Hazel McCallion, who served as mayor of Mississauga for 36 years, has died at the age of 101.
Ontario Premier Doug Ford issued an announcement about her death Sunday morning.
Ford said McCallion “passed away peacefully at her home in Mississauga early this morning.”
McCallion was married to Sam McCallion who died in 1997. She is survived by her three children, Paul (Marie), Linda Burgess (the late Peter) and Peter McCallion, and her grand daughter, Erika.
“She led the transformation of Mississauga into one of Canada’s largest cities. Hazel’s mark on her community can be found in the many places and organizations that bear her name, including the Hazel McCallion Line,” Ford said in the statement.
“There isn’t a single person who met Hazel who didn’t leave in awe of her force of personality. I count myself incredibly lucky to have called Hazel my friend over these past many years,” Ford added.
McCallion was mayor of Mississauga from 1978 until 2014, making her the longest-serving mayor in the city’s history.
Born on February 14, 1921, McCallion was raised in Quebec. In 1945, she met her husband Sam and the couple married six years later, and moved to Streetsville (before it became a part of Mississauga).
A year after being electedMcCallion faced the worst disaster in Mississauga’s history when a Canadian Pacific freight train containing hazardous chemicals derailed, caught fire and exploded.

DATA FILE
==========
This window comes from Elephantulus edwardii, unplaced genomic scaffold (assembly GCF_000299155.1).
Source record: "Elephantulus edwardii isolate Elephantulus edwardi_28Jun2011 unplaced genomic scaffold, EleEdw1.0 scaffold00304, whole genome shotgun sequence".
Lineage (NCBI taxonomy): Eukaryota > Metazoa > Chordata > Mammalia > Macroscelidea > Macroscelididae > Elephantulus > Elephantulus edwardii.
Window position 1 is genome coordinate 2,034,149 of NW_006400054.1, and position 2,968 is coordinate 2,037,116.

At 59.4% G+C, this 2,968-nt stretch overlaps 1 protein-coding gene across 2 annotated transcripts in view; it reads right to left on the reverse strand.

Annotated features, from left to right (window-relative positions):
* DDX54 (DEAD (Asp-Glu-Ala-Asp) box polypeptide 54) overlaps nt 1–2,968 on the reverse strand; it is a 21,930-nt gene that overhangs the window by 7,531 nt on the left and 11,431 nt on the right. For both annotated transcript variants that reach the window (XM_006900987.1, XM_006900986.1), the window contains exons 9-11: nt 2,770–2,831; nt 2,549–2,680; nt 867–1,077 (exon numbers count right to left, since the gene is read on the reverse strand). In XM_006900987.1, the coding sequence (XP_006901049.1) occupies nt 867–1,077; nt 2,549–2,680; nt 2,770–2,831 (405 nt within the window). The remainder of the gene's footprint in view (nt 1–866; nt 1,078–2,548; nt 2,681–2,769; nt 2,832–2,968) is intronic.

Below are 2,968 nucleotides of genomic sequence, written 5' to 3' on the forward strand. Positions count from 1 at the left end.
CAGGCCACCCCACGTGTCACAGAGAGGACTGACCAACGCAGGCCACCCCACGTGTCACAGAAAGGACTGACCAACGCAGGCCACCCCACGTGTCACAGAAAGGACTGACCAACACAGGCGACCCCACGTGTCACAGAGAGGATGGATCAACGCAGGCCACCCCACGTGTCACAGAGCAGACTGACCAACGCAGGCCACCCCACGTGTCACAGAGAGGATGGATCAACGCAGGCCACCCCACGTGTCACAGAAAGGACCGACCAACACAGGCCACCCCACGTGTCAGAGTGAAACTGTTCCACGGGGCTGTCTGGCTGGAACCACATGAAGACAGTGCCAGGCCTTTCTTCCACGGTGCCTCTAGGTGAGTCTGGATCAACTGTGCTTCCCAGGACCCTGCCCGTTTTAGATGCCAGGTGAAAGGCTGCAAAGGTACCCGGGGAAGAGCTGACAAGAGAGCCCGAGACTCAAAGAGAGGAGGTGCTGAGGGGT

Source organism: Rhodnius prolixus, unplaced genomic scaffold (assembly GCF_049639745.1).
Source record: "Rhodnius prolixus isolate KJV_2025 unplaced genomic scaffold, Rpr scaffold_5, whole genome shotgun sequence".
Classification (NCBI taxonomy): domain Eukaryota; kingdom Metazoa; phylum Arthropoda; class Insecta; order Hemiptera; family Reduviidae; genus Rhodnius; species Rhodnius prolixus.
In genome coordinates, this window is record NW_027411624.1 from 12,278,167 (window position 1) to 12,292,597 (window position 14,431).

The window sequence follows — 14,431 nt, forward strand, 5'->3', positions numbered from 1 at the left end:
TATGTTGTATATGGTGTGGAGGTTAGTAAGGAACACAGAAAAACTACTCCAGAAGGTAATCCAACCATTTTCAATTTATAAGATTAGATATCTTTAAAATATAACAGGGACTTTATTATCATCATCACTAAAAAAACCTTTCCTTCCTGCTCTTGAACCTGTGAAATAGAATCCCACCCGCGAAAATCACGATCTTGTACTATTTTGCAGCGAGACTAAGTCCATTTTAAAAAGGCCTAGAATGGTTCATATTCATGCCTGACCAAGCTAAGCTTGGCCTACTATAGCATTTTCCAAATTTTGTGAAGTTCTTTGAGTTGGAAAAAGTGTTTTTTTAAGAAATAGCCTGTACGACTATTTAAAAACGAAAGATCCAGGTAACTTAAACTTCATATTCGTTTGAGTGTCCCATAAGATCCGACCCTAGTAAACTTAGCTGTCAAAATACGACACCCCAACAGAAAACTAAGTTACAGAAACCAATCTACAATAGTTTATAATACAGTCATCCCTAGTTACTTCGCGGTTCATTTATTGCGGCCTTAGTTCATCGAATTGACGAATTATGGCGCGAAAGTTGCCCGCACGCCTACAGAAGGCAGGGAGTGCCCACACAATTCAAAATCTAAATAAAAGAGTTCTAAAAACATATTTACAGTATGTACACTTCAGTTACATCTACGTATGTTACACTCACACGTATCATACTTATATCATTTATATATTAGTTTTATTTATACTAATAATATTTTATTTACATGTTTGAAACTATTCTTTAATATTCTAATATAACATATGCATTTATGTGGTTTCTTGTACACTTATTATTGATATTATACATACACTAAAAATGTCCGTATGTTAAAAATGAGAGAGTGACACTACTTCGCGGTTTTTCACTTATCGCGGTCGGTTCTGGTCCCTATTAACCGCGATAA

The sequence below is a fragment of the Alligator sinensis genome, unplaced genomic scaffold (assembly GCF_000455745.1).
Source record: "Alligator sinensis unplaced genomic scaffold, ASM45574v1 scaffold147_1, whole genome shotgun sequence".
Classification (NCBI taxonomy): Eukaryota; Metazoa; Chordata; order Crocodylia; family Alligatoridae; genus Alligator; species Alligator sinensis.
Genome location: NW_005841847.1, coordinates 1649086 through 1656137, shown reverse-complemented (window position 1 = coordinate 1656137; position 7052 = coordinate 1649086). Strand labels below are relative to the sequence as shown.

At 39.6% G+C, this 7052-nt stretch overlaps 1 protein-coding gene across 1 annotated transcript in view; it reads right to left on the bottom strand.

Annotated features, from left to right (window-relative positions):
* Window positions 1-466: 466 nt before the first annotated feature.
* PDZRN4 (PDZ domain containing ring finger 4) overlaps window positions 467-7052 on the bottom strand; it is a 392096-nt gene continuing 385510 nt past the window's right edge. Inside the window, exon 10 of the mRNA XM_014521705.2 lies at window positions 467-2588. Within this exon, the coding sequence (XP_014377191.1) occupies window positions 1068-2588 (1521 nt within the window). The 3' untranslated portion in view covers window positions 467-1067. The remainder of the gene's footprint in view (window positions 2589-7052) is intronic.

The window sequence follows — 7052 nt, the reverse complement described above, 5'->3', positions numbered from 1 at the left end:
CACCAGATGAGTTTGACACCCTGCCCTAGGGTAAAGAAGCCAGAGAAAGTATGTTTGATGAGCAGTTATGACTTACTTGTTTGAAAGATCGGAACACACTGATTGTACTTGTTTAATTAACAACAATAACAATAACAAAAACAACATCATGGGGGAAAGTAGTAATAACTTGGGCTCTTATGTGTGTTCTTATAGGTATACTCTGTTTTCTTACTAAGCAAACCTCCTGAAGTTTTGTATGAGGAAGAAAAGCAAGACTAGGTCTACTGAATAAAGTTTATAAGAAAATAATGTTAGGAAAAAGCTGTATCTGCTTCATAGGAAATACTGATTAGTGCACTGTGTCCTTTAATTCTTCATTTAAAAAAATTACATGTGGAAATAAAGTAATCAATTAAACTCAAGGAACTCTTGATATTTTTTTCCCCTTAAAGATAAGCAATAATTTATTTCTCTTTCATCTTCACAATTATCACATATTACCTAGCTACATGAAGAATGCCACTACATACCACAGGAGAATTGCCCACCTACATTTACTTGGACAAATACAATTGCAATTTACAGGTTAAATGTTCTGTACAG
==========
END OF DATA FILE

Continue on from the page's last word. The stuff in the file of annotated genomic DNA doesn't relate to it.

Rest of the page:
She successfully evacuated over 230,000 city residents due to chlorine and chemicals emitted from the explosion. McCallion’s handling of the situation resulted in no deaths and she was praised for her work.
During her time as mayor, McCallion attracted businesses from Toronto to Mississauga by lowering taxes. Mississauga is now the third-largest city in Ontario with a population of more than 717,000.
“As our first female Mayor at a very critical time in our history, she helped grow and shape Mississauga from farmland and fruit trees into the seventh-largest city in Canada with a quality of life that is ‘second to none,’” Mississauga Mayor Bonnie Crombie said in a statement on Sunday.
“She was also proof that if you “do your homework,” you can achieve just about anything. Strong-willed and determined, she always fought for the best interests of Mississauga whether it was at the Council table, Queen’s Park or on Parliament Hill,” she added.
Beloved by many, McCallion was nicknamed “Hurricane Hazel” for her unique political style and desire to create change.
Since leaving the mayor’s office, she has worked with University of Toronto Mississauga, Sheridan College, the Greater Toronto Airports Authority, Ontario Women’s Hockey Association, the Ontario Government, and Revera Incorporated, among others.
Prime Minister Justin Trudeau also issued a statement on Sunday offering his condolences to McCallion’s family and friends.
“‘I want to assure you that the people will come first during my term’ she told a cheering crowd when she won her first term as mayor almost 45 years ago. And that was how she served: by putting people first,” Trudeau said.
“She inspired countless others, including myself, in her decades of tireless and selfless service. I will miss her as a friend, and I’ll always cherish the conversations we had, and the wisdom she shared over the years,” he added.
The City of Mississauga says memorial arrangements and details will be provided once they are available.